I prefer working in the morning after the boys have gone to school, but I also work after they’ve all gone to bed. But that’s only when I feel I won’t be able to sleep if I don’t write whatever I have thought of to add.

I want to be able to write stories that leave a residue behind with the reader, because those are the kinds of stories that I have always loved. Anton Chekhov, Milan Kundera, Bohumil Hrabal and Michael Ondaatje are some of the writers who awoke the wonder of words in me and whose stories I go back to repeatedly. I am not shy of overreaching in my writing. I aspire to the highest models.

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‘A writer can build only half a bridge’

By Tishani Doshi

Kiran Nagarkar is an author who generates an extreme level of devotion among his fans. Some, including the author himself, would say that there aren’t enough of them, but if a fan-o-meter were somehow employed, his followers would surely win top prizes for fervency. His play Bedtime Story and first novel Saat Sakkam Trechalis, (republished in English as Seven Sixes are Forty Three) are both landmarks in Marathi literature.

Of his Sahitya Akademi Award-winning novel Cuckold, Nagarkar says he takes no credit. It was an inspired piece of writing where he was just the “third rate secretary.” Nayantara Sahgal has described his Ravan & Eddie trilogy as India’s fourth great epic, after the Ramayana, the Mahabharata, and the struggle for freedom under M.K. Gandhi. In person Nagarkar is tall and gregarious, prone to self-deprecation and chuckling. Excerpts from an interview.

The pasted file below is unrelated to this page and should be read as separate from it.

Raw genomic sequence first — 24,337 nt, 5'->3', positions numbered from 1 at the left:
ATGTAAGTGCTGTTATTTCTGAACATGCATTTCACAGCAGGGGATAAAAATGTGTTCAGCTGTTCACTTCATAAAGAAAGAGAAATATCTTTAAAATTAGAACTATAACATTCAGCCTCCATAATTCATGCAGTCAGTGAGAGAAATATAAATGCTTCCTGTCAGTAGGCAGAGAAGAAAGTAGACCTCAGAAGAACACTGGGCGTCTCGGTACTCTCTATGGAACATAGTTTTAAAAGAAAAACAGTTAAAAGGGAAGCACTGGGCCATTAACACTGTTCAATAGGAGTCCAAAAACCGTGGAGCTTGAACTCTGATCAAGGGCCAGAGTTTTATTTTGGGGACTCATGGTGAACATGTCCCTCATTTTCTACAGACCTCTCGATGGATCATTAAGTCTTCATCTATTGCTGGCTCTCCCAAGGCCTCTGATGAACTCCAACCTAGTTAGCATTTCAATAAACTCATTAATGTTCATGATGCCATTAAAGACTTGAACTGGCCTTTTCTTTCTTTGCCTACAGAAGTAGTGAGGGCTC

What kind of home did you grow up in?

I grew up in a poor family but that was because my grandfather died early. So my father had to educate his seven or eight brothers and sisters. I’d always known that my grandfather was a Brahmo Samaji but it’s now coming to light that he went (to America) with Vivekananda in 1893 and 1903. Obviously, he did not make the kind of impact that Vivekanandaji made.

But it’s curious, a friend of mine did some research, and found that my grandfather was asking for independence of India in 1893, at a time when neither Gandhiji or anyone else was asking for it. Read more

Source: The Hindu

A dark coming-of-age tale: Book review of Hirsh Sawhney’s South Haven

By Pradhuman Sodha